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The heat has descended on the Champs-Elysees in preparation for the final stage of the 100th Tour de France. It's barely five o'clock in the evening and yet anticipation is already mounting for this momentous occasion; already the sides of the road are filled with punters in bright yellow t-shirts, with bright yellow umbrellas and bright yellow hats. The air is thick with excitement as the large British contingent amongst the crowd start to unfurl their union jacks and take stock of the historic occasion. I'm most definitely among them; this day is just as historic as last year's final stage. Chris Froome may not be Bradley Wiggins - he may not be the charismatic, swaggering figure we've grown accustomed to - but his quiet, reserved demeanour is fitting for the occasion. In approximately five hours, a British cyclist will win the 100th Tour de France.
The day started sedately, the Champs-Elysees was barely ready for the mass of cyclists that were to descend on it that evening. But the crowds soon began to gather and the alcohol was flowing freely. By the time we took our seats in the stand opposite the finish line the British tourists were already giddy with a mixture of wine and success. It was the kind of atmosphere where you make friends regardless of the language barrier and cultural differences. It was the kind of atmosphere where if you get sat next to an Australian couple, you miss absolutely no opportunity to remind them of the Ashes score. Of course, it would be rude to rub it in, but it would also be rude not to keep my family updated on the score ('Dad...DAD! The Aussie's are NINE down. Yeah, NINE down!'). It would also be rude for me not to use a slightly raised voice to make sure the Brits behind us heard as well.
To the credit of the Aussie's, they took it in good humour. It's funny; the Aussie's are so much more bearable when they're not winning everything. So after a few reminders of the Ashes score ('DAD! We're 2-0 up! Yeah, 2-0 up! Did you hear me? We WON!'), and of course the obligatory odd remark about the Lions tour, we got down to the serious business of discussing the cycling. Apparently this couple had been in France for three weeks and hadn't missed a single stage. As they were telling us this, the big screen showed a scantily dressed bloke legging it into the middle of the road and just about narrowly missing the front wheel of someone's bike. That's something I've noticed about cycling fans: they're dedicated, passionate and border-line insane.
The evening's festivities were accompanied by the dulcet tones of a rapidly speaking, very excitable French man who had been, according to the Aussie's, present at every single stage. Occasionally we would pick up odd phrases like 'Mark Cav-en-deeesh' or 'Chris-topher Frooome', other than that I was utterly lost.
There were two factors that united the differing nationalities around me. One was that we all admired and respected Chris Froome enormously. The other was that we all wanted Cavendish to win (apart from the lone Marcel Kittel supporters in the corner. We didn't speak to them). Cavendish was vying for his fifth straight win on the Champs-Elysees and, despite not having the best of tours, it would have made up for an awful lot. He'd been plagued by illness, controversy and the rawness of the new team. You constantly got the sense there was more to come but his team didn't know how to get there. They have missed a world class lead out man; but with Renshaw's signing pretty much sewn up, matters will be different next year.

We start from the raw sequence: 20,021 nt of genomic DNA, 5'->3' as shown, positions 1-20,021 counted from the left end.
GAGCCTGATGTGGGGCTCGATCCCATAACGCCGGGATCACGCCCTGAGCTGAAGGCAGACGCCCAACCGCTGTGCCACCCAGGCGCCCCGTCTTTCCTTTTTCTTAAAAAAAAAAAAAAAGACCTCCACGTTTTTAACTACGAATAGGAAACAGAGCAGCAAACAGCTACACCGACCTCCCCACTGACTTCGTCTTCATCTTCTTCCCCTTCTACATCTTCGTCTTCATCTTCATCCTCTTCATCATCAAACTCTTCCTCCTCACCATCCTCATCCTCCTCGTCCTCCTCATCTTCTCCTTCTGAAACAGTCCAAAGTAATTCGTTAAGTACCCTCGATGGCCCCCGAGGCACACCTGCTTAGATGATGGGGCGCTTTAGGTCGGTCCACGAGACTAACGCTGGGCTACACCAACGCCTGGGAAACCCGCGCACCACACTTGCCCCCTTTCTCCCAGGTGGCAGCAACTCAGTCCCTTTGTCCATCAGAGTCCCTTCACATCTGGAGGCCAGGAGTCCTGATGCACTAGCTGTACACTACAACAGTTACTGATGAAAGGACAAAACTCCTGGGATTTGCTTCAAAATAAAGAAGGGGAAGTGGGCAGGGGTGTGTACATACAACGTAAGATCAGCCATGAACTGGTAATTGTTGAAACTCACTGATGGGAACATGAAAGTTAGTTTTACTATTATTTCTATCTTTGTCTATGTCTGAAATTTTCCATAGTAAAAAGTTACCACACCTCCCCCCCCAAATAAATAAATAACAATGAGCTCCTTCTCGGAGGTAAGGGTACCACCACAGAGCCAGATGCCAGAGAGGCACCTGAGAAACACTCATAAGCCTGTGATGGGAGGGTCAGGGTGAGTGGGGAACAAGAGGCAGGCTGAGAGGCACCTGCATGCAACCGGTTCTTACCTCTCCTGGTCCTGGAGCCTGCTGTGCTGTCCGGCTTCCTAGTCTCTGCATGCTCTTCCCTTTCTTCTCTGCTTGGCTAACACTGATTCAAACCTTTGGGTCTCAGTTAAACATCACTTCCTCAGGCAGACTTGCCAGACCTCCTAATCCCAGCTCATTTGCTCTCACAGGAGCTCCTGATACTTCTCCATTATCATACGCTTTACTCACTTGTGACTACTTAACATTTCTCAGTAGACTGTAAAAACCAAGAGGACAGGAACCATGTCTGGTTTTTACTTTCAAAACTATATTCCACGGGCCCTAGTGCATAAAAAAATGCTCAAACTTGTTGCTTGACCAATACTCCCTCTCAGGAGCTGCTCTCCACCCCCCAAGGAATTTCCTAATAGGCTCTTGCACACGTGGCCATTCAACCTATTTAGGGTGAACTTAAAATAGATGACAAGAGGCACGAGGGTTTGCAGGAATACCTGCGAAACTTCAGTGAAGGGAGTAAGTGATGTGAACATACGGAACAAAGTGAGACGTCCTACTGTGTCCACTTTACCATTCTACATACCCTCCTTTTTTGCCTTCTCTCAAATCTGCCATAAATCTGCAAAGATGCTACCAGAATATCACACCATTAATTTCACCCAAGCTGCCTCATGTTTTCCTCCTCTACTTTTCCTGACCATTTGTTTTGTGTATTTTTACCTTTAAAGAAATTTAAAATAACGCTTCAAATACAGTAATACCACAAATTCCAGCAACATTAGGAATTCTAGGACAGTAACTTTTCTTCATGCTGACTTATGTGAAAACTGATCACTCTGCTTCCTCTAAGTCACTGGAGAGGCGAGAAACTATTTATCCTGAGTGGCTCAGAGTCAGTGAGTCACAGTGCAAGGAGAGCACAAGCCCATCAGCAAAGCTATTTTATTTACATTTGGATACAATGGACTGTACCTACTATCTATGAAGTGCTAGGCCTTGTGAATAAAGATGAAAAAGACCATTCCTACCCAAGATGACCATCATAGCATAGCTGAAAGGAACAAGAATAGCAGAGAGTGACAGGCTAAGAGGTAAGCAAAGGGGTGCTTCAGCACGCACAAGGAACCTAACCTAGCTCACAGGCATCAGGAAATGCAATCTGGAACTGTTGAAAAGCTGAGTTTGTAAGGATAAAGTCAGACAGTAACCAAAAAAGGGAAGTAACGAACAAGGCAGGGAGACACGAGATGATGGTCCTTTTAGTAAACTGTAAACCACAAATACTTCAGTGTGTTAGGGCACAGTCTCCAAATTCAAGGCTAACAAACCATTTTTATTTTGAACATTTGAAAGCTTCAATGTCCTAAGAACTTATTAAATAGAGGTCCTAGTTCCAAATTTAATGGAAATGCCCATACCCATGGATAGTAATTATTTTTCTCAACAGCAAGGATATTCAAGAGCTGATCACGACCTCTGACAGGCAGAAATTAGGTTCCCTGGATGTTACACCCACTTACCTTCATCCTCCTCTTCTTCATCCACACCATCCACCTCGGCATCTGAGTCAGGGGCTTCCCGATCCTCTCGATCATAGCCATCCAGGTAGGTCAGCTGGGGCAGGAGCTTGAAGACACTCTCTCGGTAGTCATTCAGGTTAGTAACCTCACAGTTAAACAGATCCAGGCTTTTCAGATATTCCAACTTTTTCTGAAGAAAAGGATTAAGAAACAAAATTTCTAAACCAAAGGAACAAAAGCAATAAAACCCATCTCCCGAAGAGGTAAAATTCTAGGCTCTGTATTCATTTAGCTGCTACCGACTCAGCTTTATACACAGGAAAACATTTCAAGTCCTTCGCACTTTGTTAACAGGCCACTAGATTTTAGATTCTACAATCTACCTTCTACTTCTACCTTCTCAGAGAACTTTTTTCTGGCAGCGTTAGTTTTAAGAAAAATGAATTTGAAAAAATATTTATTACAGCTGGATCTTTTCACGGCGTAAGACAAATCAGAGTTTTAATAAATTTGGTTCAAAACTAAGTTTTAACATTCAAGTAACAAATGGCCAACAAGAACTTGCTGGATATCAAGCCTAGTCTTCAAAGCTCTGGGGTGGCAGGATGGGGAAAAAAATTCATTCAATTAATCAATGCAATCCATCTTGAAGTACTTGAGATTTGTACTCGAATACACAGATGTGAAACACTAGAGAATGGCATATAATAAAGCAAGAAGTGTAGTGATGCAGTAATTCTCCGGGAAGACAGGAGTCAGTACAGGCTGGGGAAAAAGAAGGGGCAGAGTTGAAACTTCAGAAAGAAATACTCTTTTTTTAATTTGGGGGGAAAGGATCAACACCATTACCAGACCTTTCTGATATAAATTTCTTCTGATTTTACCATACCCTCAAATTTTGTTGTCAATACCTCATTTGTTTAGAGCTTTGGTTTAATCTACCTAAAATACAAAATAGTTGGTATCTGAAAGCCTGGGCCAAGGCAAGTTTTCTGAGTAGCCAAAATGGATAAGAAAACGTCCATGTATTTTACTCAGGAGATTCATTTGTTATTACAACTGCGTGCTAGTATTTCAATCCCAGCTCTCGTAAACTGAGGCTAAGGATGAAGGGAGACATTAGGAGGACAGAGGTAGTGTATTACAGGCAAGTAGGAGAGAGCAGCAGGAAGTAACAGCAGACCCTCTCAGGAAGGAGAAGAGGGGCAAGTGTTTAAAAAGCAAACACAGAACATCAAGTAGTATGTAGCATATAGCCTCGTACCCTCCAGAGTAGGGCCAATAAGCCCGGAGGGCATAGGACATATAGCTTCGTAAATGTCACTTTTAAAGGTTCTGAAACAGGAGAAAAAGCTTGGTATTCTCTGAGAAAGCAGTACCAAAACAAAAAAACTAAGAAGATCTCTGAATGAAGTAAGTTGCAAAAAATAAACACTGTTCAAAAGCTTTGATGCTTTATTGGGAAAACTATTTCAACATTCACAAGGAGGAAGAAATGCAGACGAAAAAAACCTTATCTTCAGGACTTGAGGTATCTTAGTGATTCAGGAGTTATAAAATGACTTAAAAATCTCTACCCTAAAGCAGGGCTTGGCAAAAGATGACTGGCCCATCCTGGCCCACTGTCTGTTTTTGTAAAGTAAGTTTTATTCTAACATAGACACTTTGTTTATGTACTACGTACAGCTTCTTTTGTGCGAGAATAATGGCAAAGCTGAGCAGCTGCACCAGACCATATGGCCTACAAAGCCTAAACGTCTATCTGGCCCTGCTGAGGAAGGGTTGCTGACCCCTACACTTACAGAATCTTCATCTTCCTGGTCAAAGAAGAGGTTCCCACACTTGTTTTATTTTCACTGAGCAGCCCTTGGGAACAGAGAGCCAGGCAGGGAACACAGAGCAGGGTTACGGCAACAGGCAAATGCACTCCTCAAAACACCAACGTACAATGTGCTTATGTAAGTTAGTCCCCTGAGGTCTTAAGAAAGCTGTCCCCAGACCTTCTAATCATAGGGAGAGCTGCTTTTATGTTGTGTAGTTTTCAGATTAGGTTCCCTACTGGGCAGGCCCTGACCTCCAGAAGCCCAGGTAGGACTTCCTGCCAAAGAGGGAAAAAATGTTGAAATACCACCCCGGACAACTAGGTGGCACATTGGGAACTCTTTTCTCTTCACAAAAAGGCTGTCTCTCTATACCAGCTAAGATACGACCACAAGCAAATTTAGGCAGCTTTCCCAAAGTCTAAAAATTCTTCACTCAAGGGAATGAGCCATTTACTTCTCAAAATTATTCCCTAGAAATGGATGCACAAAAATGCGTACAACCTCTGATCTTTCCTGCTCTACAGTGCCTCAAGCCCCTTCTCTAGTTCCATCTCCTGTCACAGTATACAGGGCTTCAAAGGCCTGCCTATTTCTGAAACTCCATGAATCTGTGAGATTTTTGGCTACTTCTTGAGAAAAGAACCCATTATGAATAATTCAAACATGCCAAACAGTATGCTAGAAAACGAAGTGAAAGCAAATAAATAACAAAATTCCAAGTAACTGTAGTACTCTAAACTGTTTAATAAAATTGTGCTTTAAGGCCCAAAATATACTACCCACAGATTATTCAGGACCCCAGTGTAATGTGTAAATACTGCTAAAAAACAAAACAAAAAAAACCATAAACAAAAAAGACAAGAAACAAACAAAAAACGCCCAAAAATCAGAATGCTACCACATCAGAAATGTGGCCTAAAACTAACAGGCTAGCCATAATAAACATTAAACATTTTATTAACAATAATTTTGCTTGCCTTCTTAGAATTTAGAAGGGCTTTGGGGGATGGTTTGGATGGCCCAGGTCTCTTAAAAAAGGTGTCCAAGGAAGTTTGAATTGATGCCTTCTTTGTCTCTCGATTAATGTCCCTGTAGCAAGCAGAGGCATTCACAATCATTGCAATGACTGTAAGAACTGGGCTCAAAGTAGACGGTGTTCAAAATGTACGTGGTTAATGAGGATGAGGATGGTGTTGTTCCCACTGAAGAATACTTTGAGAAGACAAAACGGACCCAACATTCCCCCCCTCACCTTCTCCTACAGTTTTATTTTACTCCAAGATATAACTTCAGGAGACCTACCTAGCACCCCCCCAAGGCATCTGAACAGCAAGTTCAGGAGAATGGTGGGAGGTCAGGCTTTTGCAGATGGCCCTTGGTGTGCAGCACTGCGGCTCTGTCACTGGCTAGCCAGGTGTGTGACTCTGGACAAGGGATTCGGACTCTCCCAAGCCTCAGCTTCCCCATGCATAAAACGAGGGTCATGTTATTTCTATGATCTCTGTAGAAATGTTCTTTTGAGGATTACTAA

It wasn't long before the riders were whizzing past us for the first time. It was akin to watching Formula One, you saw the breakaway group whirl past and seconds later the peloton were passing in a blur. It was almost impossible to see your favourite riders. But the one man nobody could miss was Froome, his yellow jersey stood out like a beacon as the riders shot past; just a gentle reminder of who this day was really about. There was a heart stopping moment when Cavendish rode past amongst the team cars and everyone went into panic mode. Those who didn't speak French had no idea what was going on. Then some bright spark thought to check the live blog and we found out it was just a puncture. Momentary respite. The crowd were now humming with barely concealed anticipation. Did Cavendish have the train to win his fifth Champs-Elysees? Would Andre Greipel's superior team pip him at the line? Would the green jersey winner, Peter Sagan, cap off his wonderful tour with victory?
The pressure began to mount as the laps ticked by, Omega-Pharma Quickstep were at the front of the peloton and David Millar's brave effort was quickly gobbled up in the dying laps. The crowd braced themselves as the sprint finish became eminent. On the big screen we saw the peloton leave the shimmering red tunnel far behind them; they were into the final stretch.
Ultimately, it was agony for the British crowd. Cavendish left it just too late to come round the outside of Kittel. Devastation. The disappointment of the final stage was in danger of overshadowing the true achievement of the Tour de France. But then the sparkling figure of Chris Froome cycled over the line arm in arm with his teammates in what proved to be a moment of beautiful poignancy.
This tour belonged to Froome. Bradley Wiggins was the hero that British cycling wanted; Chris Froome is the hero that British cycling needed. Froome is a man who will dominate the tour for years to come; he will be an ever present figure in our sporting history.
Chris Froome is now and will always be the winner of the 100th Tour de France. One year ago a clean, British rider won the yellow jersey. This year, in one of the most treacherous and mountainous tours in the 100 year history of the race, a clean, British rider won the yellow jersey.
I'm starting to see a wonderful pattern emerge here.